Pearl Cove

Lowell, Elizabeth. Pearl Cove. New York: Harper Collins, 1999.

Reason read: to continue the series started in honor of Lowell’s birth month in April.

So the Donovan saga continues. If you haven’t guessed by now, the series focuses on one member of the Donovan clan at a time. The last book, Jade Island, introduced Kyle Donovan. In Pearl Cove it’s older brother Archer Donovan’s turn to take the spotlight. He has been called to the rescue of Australian Hannah McGarry for personal and professional reasons.
The back story: Hannah’s husband, Len, has just been found murdered with an oyster shell buried in his chest. The oyster shell is symbolic as Hannah and Len ran a business cultivating pearls. Before his death, Len had developed a technique of producing a unique rainbow black pearl. His process was so secret that not even Hannah knew how it was done.  Now a whole necklace of these rare pearls has gone missing. With Len dead and the pearl farm on the brink of bankruptcy, Hannah is in danger. She could lose the farm and her life if she doesn’t convince ruthless competitors that she doesn’t know the secret process to producing perfect black pearls. She is forced call in favor and ask for help from Len’s silent partner, Archer Donovan.

Two quotes I liked, “But a man who stopped asking questions never learned anything new” (p 14), and “Rage chased in the wake of pain, caught it, raced neck and neck in a headlong run towards destruction” (p 213).

Author fact: Lowell has written over fifty books.

Nancy said: Pearl Cove is an “action-suspense” romance novel.

BookLust Twist: from Book Lust in the chapter called “Romance Novels: Our Love is Here to Stay” (p 203).


June Lightning

June is going to go by lightning fast. For starters, there is a concert in Bangor, Maine that I cannot wait for! Then, a concert at home. After that, a week later, an art show reception for my talented sister’s work. Then, a vacation with my best friend (Maine for the third weekend in a row). I will have many opportunities to read. Hence, the huge list:

Fiction:

  • Confessing a Murder by Nicholas Drayson – in honor of the first month of boating weather (EB & print).
  • Stories of Alice Adams by Alice Adams – June is short story month (EB & print).
  • Afterlife by Paul Monette – in honor of gay and lesbian pride month (EB & print).
  • Jar City by Arnaldur Andridason – National Icelandic Day is in June (AB).

Nonfiction:

  • Six Days of War: June 1967 and the Making of the Middle East by Michael B. Oren – the Six Day War started in June.
  • Cactus Eaters: How I Lost My Mind and Almost Found Myself by Dan White – June is national hiking month.
  • I Dreamed of Africa by Kuki Gallman – in honor of Gallman’s birth month.
  • Mindfulness Meditation by Jon Kabat-Zinn – in honor of Zinn’s birth month.

Series continuations:

  • Pearl Cove by Elizabeth Lowell – to continue the series started in April in honor of Lowell’s birth month.
  • Envoy From Mirror City by Janet Frame – to finish the series started in April in honor of New Zealand’s Anzac Day.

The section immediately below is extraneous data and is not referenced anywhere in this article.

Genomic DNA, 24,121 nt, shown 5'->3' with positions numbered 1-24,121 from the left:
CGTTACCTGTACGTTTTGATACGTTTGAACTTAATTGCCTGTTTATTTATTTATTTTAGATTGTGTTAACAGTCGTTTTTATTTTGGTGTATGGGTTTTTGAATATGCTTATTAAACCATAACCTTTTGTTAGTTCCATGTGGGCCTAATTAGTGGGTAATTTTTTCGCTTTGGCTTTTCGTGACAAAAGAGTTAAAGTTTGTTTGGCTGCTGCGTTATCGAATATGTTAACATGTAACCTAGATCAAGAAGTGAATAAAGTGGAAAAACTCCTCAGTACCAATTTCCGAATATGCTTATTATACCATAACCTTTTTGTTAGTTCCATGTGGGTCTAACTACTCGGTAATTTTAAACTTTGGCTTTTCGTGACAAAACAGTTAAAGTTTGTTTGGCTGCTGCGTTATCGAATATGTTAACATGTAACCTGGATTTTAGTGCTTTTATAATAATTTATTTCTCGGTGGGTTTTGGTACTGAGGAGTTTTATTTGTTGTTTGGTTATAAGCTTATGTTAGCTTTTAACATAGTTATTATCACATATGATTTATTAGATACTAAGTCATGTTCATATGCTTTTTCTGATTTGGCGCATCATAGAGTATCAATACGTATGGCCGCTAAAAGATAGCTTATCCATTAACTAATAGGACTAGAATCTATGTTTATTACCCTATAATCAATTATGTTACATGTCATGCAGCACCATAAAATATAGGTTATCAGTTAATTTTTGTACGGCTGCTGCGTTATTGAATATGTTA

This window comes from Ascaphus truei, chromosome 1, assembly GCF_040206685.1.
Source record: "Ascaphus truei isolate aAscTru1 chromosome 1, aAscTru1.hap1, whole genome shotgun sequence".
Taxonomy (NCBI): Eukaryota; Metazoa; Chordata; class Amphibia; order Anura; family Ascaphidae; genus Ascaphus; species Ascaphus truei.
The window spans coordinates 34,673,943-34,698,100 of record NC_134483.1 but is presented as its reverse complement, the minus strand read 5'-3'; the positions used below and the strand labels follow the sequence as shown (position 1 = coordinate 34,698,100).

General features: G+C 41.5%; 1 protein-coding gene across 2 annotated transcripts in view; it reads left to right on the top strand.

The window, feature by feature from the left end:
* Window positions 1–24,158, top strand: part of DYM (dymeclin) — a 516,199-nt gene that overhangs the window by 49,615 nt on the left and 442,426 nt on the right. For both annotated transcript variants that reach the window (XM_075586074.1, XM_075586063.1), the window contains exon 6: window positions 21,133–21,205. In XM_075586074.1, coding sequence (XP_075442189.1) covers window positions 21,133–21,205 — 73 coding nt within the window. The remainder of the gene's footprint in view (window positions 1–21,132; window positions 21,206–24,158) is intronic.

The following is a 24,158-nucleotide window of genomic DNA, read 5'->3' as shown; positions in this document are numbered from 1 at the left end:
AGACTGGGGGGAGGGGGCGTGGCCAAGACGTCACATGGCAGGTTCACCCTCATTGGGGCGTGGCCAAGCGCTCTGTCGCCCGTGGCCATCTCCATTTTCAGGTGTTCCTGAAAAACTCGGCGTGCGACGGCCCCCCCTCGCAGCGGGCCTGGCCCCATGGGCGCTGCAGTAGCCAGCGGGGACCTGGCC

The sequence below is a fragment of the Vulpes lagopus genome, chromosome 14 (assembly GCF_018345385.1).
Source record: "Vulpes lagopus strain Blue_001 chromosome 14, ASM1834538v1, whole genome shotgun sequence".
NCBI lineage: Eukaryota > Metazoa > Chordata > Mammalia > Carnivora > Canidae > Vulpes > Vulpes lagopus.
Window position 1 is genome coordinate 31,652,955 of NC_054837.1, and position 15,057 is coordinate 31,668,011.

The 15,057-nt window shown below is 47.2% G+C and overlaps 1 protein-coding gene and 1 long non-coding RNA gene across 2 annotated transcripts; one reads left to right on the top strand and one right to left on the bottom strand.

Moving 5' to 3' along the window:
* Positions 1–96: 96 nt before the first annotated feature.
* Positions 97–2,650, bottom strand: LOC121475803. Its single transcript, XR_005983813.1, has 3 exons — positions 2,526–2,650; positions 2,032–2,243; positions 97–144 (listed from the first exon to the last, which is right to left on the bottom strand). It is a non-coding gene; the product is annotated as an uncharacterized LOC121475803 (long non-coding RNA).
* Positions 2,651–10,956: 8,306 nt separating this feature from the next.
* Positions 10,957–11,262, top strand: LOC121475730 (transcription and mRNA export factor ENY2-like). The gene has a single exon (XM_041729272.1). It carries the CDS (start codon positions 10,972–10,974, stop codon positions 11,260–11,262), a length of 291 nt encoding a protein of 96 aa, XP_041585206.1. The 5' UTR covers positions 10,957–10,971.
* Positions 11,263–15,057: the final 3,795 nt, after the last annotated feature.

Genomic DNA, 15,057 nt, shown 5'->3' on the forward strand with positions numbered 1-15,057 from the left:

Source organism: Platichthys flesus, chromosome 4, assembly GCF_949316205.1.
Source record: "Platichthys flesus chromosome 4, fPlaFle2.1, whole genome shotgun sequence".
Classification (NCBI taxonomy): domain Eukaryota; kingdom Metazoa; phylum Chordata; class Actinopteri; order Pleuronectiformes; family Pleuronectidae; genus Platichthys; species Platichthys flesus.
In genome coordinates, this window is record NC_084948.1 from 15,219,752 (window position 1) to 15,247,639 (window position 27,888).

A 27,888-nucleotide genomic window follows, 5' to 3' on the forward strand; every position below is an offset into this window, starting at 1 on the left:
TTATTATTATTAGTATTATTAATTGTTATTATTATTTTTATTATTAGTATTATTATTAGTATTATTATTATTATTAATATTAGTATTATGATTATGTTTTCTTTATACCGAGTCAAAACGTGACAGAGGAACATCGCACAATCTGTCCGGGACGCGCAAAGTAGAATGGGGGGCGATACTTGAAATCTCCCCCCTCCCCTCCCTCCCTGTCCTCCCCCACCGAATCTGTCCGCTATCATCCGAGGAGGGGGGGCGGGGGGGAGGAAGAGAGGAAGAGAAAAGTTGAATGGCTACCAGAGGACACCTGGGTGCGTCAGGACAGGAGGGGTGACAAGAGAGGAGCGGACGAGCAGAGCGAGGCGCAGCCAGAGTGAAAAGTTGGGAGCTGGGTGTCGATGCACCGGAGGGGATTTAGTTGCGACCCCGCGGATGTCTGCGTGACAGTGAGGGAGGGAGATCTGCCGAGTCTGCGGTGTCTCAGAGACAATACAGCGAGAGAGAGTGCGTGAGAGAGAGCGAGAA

May is a Month

What about May? May was a month of personal disappointments and private pain. I weathered all without much fanfare. Running was nonexistent but I can’t say the same for books:

Fiction:

  • Landfall: a Channel Story by Nevil Shute (EB)
  • Main Street by Sinclair Lewis (AB, EB & print)
  • Martin Sloane by Michael Redhill (EB & print)
  • Bruised Hibiscus by Elizabeth Nunez (EB & print)
  • Adrian mole: the Cappuccino Years by Sue Townsend (EB & print)

Nonfiction:

  • Into Thin Air: a Personal Account … by Jon Krakauer

Series continuations:

  • Jade Island by Elizabeth Lowell (EB & print)
  • Last Seen in Massilia by Steven Saylor (EB & print)
  • Angel at My Table by Janet Frame (EB & print)

Early Review from LibraryThing:

  • 1968: — edited by — Aronson

Added – Plays:

  • Medea by Euripides ~ in honor of the best time to go to Greece.

 


Last Seen in Massilia

Saylor, Steven. Last Seen in Massilia. New York: St. Martin’s Press, 2000.

Reason read: the last book I need to read for the Sub Rosa series. I started the series in March in honor of Saylor’s birth month.

When we catch up to Gordianus the Finder in 49 B.C. he is on a quest to find his missing adopted son, rumored to have been murdered. It’s a tricky situation. Meto was caught betraying Caesar, or so the story goes.
Gordianus has taken Darus, his son-in-law, for companionship to the besieged port city of Massilia. (Massilia is modern day Marseille, by the way.) Once there, he encounters more mystery than he knows what to do with. In the middle of a bloody civil war between Caesar and Pompey a smaller, quieter war is underway. A beautiful woman is missing. Gordianus may or may not have witnessed her death. Was it a suicide? Did she jump or was she pushed. Different eyes see different things. An innocent man is doomed to death; a scapegoat by the priests of Artemis, for the sins of his family. Nothing is as it seems. All the while Gordianus is a guest or prisoner of Massilia, seeking the truth of his son.